Online course in Languages & Cultures

An Introduction to Sociolinguistics: Accents, Attitudes and Identity

Learn how sociolinguists explore the relationship between language and the expression of personal, social and cultural identity.

An Introduction to Sociolinguistics: Accents, Attitudes and Identity

  • Duration 4 weeks
  • Weekly study 4 hours
  • Learn Free
  • Extra benefits From $44 Find out more

Learn what your attitude to accents and dialects says about yourself and society

We all have preferred accents and ways of speaking, but what makes something ‘good’ or ‘bad’ English? On this course, you will explore where our attitudes to language come from, how they are formed, and what they tell us about society.

You will be introduced to a range of sociolinguistic research methods and learn what these methods tell us about our individual sense of identity. You will also study their impact on social factors like gender, social class, and national affiliation. Plus, you will determine the real-world implications of language attitudes on our society as a whole.

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Skip to 0 minutes and 6 secondsHave you ever been mistaken for being from somewhere you’re not based on your voice? Or, have you ever tried to put on an accent (successfully or not)? Was this in order to tell a more compelling story, have a laugh - or perhaps it was an attempt to try to fit in with a particular community? These sorts of situations show that our accents play a crucial role in how we perform our identity, as well as how we’re perceived by others.

Skip to 0 minutes and 27 secondsMany aspects of our identity: from where we grew up, to our cultural background, or our sexuality, can be expressed and perceived through our speech. The connection between our voices and who we are has long been a focus of study for sociolinguists. Together in this four-week course, we’ll explore different accents, people’s attitudes toward them, and how accents relate to the expression of identity. I very much hope you can join us.

What topics will you cover?

  • Introduction to the study of language attitudes
  • How do you measure attitudes?
  • What is the relationship between language and identity?
  • Why language attitudes matter

When would you like to start?

Most FutureLearn courses run multiple times. Every run of a course has a set start date but you can join it and work through it after it starts. Find out more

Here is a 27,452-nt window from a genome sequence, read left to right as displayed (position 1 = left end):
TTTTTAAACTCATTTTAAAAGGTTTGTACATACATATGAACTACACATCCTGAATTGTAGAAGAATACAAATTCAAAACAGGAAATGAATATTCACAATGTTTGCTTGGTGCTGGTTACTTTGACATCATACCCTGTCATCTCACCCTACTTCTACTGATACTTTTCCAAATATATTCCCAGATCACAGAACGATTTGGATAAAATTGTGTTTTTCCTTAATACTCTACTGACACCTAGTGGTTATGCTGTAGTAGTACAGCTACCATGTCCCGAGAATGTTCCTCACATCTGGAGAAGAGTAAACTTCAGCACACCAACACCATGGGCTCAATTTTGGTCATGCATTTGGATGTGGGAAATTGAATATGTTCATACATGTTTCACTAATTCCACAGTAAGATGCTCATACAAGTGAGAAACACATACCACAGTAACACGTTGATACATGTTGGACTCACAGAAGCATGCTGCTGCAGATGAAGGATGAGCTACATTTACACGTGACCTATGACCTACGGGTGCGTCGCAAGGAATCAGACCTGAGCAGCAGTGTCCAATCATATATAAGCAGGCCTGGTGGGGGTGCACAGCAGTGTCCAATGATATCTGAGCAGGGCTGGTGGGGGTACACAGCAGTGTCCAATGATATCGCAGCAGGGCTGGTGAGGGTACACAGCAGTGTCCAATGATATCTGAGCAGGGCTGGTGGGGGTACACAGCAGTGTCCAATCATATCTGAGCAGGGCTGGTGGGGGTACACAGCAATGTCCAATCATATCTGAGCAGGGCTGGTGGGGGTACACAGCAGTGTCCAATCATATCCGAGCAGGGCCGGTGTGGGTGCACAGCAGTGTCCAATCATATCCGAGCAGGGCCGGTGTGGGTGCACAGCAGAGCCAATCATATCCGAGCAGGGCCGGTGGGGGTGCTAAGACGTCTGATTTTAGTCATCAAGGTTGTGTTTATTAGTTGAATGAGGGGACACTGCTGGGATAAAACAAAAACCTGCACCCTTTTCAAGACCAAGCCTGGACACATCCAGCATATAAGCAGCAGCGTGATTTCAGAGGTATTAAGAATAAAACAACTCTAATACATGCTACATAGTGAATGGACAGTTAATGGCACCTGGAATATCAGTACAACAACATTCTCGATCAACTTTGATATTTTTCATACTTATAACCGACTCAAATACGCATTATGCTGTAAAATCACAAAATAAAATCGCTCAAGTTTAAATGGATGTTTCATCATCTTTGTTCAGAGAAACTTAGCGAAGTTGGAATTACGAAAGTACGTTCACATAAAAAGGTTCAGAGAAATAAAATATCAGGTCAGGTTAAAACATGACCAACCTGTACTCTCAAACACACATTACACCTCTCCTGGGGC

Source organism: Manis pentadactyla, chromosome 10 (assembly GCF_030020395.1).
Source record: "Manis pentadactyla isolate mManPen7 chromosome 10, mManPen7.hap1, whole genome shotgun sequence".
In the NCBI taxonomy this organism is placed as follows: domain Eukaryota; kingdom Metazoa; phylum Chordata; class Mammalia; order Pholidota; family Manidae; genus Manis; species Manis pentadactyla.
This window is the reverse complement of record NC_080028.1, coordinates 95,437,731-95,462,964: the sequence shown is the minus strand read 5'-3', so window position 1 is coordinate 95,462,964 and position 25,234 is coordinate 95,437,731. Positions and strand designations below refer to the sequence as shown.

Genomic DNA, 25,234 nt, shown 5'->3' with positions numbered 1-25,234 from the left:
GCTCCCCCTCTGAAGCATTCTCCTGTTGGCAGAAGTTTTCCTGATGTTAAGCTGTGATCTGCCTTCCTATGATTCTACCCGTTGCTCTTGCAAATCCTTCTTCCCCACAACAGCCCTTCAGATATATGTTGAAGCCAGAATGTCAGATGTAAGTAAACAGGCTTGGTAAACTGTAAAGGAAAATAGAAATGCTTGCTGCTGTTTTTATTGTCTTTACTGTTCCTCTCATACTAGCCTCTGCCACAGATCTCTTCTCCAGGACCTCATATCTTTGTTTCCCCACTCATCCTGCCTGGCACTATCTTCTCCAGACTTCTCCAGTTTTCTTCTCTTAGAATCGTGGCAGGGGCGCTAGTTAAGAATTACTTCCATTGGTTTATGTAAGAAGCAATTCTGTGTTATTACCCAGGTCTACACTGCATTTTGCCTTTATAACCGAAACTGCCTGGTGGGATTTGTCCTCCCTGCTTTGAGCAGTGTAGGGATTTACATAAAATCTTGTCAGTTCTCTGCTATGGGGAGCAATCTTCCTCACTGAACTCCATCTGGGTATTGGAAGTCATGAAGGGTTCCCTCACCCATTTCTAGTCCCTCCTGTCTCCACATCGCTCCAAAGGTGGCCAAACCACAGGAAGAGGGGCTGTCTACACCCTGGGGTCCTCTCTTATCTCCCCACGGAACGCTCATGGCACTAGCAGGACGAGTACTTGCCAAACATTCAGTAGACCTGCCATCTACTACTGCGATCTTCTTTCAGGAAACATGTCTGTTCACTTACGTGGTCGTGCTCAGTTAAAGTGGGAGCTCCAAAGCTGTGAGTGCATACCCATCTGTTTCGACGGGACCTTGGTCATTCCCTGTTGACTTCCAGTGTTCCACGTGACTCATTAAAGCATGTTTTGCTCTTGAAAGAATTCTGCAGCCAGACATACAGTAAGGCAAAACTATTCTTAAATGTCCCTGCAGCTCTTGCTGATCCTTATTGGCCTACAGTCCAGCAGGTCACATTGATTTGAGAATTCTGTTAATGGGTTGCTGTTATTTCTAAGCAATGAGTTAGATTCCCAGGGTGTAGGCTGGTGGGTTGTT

• Available now
    This course started 9 Sep 2019

What will you achieve?

By the end of the course, you'll be able to...

  • Describe what is meant by accent and dialect and how attitudes to these are arbitrary
  • Reflect upon stereotypes about accent and dialect, and how these impact on real-world interactions
  • Develop a better understanding of the approaches used within Sociolinguistic research
  • Explore recent developments in the field of Sociolinguistics

Who is the course for?

This course is designed for school or college students who are interested in studying English language and linguistics at University. This course will also be of interest to English A Level and Advanced Higher teachers, and anyone with an interest in spoken language and accentism.

Who will you learn with?

Sam Hellmuth

Sam Hellmuth

I am a Senior Lecturer in Linguistics at the University of York. I teach phonetics and phonology, and my research explores variation in intonation patterns across English dialects.

Dom Watt

Dom Watt

I'm Senior Lecturer in Sociolinguistics at the University of York. I teach classes in phonetics, sociolinguistics, and forensic linguistics.

Claire Childs

Claire Childs

I am a Lecturer in English Language & Linguistics at the University of York. I teach modules in sociolinguistics and conduct research into grammatical variation and change in English.

Sarah Kelly

Sarah Kelly

I am a Research Assistant based at the University of York. I've also taught on modules in sociolinguistics, phonetics, and forensic linguistics.

Grace Cao

Grace Cao

I am a Research Assistant based at the University of York. I've taught modules in phonetics and phonology. My research mainly focuses on Hong Kong English and Sociophonetics.

Who developed the course?

The University of York combines the pursuit of academic excellence with a culture of inclusion, which encourages everyone – from a variety of backgrounds – to achieve their best.

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Available until 31 October 2019. T&Cs apply.

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